Radio Row

Discussion in 'Ham Radio Discussions' started by WA4ILH, Apr 4, 2018.

ad: L-HROutlet
ad: l-rl
ad: L-MFJ
ad: abrind-2
ad: l-gcopper
ad: l-BCInc
ad: Left-2
ad: Left-3
ad: QSOToday-1
  1. SM0AOM

    SM0AOM Ham Member QRZ Page

    The dual installation of PDP 11/70s with 4 MB RAM that my employer ran in the 1980's certainly were two large minicomputers...

    Dual-ported Massbus RM05 and RA60 discs, RA81 Winchesters, TE16 tape-drives.

  2. N7ZAL

    N7ZAL Ham Member QRZ Page

    I went to "Radio Row" in Philadelphia during the 1950s-60s...on Arch Street. I imagine it was very similar to the others in other larger cities.

    Tons of surplus, large quantities of tubes, parts, and equipment. I remember they had wooden barrels full of some stuff, like J-38 keys, 807s, and other Jan tubes. It was an amazing experience and yields great memories. :)
    KD2ACO likes this.
  3. WD0BCT

    WD0BCT Premium Subscriber QRZ Page

    I remember when I was in grammar school I took a bus down to a local electronics shop in Buffalo NY. It looked similar to some of the photos here. I would submit a parts list for some electronics project I was home building to the guy at the counter ..he would return with all my parts and some advice...for very little money...because that was all I had.
  4. KA2CZU

    KA2CZU XML Subscriber QRZ Page

    I worked extensively with PDP-70s back then. Can't remember all the drive models, since I have about a 10 byte FIFO for a brain :)

    I know we had the RM05's as well as the tape-drives. Later on those washing machine sized drives with the layered disc packs (think we got those with the vax 11/780's though).

    At any rate, hauling any of this stuff from radio row would've been a chore :D
  5. K7KBN

    K7KBN Ham Member QRZ Page

    I was born in Las Vegas and never had a chance to spend any time on the USA East Coast. I did, however, visit the very real yet legendary Akihabara district of Tokyo in the '60s. Many times.

    Haven't been there since; I understand it's pretty much a shadow of its former self (to coin a phrase...).
  6. SM0AOM

    SM0AOM Ham Member QRZ Page

    Those were the RA60. A lot of capacity in a quite small package compared to the RM05.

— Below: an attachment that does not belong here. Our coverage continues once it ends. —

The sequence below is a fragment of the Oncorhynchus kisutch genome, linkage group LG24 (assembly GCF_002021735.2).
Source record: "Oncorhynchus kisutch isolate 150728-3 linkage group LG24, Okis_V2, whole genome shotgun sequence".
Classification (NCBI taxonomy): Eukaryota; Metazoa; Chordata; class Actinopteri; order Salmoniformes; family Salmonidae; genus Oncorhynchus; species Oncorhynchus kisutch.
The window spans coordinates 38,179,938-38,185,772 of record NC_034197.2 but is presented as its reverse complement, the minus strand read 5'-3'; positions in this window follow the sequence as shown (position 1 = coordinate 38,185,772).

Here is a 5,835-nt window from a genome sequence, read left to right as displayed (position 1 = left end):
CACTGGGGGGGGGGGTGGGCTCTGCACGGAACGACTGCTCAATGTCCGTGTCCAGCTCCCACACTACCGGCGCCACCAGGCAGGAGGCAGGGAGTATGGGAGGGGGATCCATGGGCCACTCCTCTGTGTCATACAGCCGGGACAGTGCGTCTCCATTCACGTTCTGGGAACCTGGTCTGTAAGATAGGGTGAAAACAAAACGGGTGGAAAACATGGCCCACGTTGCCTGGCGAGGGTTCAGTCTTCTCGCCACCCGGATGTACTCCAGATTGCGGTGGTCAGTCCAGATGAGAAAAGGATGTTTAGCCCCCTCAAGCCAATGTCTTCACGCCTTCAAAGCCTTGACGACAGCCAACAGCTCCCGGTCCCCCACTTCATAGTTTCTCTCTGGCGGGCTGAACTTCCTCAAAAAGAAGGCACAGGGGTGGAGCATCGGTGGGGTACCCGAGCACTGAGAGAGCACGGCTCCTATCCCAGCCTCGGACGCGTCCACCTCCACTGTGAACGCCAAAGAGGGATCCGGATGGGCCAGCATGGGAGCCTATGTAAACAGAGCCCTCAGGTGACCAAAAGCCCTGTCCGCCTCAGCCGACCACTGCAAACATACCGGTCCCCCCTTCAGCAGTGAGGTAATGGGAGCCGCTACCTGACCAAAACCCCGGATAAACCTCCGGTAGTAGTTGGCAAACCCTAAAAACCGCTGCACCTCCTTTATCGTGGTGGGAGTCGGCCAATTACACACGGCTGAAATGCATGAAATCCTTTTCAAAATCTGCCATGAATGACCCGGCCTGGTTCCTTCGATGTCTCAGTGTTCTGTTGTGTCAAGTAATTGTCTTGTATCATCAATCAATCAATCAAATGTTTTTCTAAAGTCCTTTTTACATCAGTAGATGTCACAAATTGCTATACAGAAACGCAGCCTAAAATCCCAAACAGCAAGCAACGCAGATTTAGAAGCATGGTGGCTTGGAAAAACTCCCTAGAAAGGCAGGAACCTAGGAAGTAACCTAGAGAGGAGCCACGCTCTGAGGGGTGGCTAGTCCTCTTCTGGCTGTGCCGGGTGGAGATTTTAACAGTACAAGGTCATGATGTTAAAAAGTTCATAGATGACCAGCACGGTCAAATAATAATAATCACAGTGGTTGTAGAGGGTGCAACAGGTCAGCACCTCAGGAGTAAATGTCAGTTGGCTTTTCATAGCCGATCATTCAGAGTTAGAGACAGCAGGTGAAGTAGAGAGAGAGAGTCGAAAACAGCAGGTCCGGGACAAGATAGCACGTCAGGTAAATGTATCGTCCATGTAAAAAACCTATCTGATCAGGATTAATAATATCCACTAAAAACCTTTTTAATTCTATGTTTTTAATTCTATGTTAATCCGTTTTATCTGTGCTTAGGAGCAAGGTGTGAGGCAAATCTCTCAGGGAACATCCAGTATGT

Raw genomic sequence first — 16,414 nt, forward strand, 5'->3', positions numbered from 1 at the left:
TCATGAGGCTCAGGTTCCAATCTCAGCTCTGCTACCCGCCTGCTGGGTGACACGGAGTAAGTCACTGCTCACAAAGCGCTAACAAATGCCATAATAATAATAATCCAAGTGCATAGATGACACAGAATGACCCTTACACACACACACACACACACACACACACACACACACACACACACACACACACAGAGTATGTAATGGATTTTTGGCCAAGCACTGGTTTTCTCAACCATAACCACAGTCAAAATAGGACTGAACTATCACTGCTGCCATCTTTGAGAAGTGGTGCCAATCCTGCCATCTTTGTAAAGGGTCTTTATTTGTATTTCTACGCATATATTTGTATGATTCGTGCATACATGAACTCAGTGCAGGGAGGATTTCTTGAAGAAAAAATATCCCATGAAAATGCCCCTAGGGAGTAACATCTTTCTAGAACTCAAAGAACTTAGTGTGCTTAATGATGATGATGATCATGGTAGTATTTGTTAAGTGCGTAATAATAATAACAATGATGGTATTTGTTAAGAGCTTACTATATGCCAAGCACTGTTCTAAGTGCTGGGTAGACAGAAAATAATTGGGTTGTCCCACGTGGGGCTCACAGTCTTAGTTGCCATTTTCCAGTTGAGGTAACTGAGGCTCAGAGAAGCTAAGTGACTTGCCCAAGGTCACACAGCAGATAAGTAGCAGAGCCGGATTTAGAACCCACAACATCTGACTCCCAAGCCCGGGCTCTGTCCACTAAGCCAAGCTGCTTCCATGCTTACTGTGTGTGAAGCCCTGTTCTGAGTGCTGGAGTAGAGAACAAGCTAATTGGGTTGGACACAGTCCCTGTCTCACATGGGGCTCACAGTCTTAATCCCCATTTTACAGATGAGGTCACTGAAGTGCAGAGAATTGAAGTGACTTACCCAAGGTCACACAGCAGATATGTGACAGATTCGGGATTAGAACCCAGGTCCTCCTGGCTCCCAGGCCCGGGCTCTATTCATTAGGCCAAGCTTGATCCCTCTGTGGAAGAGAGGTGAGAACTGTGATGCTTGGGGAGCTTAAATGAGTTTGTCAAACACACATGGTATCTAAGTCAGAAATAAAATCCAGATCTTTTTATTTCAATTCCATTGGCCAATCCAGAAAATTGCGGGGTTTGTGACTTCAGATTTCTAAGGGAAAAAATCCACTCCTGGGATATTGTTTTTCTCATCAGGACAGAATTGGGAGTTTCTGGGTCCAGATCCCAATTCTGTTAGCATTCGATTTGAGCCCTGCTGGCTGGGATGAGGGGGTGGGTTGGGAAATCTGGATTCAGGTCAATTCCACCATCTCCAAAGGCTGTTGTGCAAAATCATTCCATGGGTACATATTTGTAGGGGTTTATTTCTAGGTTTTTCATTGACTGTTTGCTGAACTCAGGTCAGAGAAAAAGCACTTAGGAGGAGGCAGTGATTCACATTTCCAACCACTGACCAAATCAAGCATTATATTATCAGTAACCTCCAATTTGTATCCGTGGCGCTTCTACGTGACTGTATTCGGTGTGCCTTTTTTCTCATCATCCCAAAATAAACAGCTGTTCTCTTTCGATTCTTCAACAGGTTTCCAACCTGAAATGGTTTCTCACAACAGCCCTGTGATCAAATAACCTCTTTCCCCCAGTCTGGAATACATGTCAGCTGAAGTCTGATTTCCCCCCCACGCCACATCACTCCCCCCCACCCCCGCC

When the operations moved in 1993, the whole computer hall went to the scrap heap. The replacements were two PDP-11/84s with SCSI discs, and the TK50 cartridge tape drive.
    Four times the disc capacity in a 1/10 size cabinet.

    I miss the 11/70s and the RM05s.
    The floor shook when the disc alignment and diagnostics software ran...

    KD2ACO and KA2CZU like this.
  7. K2HAT

    K2HAT QRZ Volunteer Volunteer Moderator Volunteer DX Helper QRZ Page

    I got my Amateur License in 2007..... Had never heard of this radiorow street.

    I am not from NY City, that may make a difference also. LOL. You should have bought a wareehouse full of stuff that Might be worth more now,
    but some items value has dropped in the last 5 years.

    I see lots of "boat anchor' stuff at hamfests that does not move easy and for cheap prices....
  8. K9ALT

    K9ALT Ham Member QRZ Page

    Oh yes...used to work on times!
  9. WD9GNG

    WD9GNG Ham Member QRZ Page

    I sure miss Floyd Electronics that was near here when located in Collinsville, IL before he moved to Las Vegas years ago. Unfortunately W9MPD has passed on. It was always fun to go on Saturday morning and have coffee while perusing new and old radios. It was a great gathering place! With all the new mail order places old time ham radio stores are few and far between. I miss the Walter Ash radio stores and even old time Allied & Lafayette catalogs from back in the day.
  10. N2EY

    N2EY XML Subscriber QRZ Page

    You were more than 40 years too late.

    Three problems with that sort of thing:

    1) The cost of storage - how much is 40 years of warehouse storage?

    2) Knowing what to buy. We know now that certain things would increase in value, but how could we know it then?

    3) If a lot of something is kept, its value doesn't increase much.

    Back in the immediate postwar period, there were some rigs manufactured which used the 4D32 tube - a radar pulse modulator. The Viking I, for example.

    Then the 6146 came along, and interest in the 4D32 went away.

    As stocks of the 4D32 were used up, the tube became very pricey, and the rigs that used it very cheap. Some folks converted their 4D32 rigs to use a pair of 6146s, just to keep them on the air. Others were parted out.

    And then - it was discovered that there was a warehouse full of 4D32s, which had been bought as spares for a radar system that was no longer in use. So the 4D32s flooded the market, and the prices fell dramatically.

    If someone had bought 4D32s back-in-the-day with the idea that they'd be valuable.....OOOPS.

    73 de Jim, N2EY
    WA7PRC and K2HAT like this.

Share This Page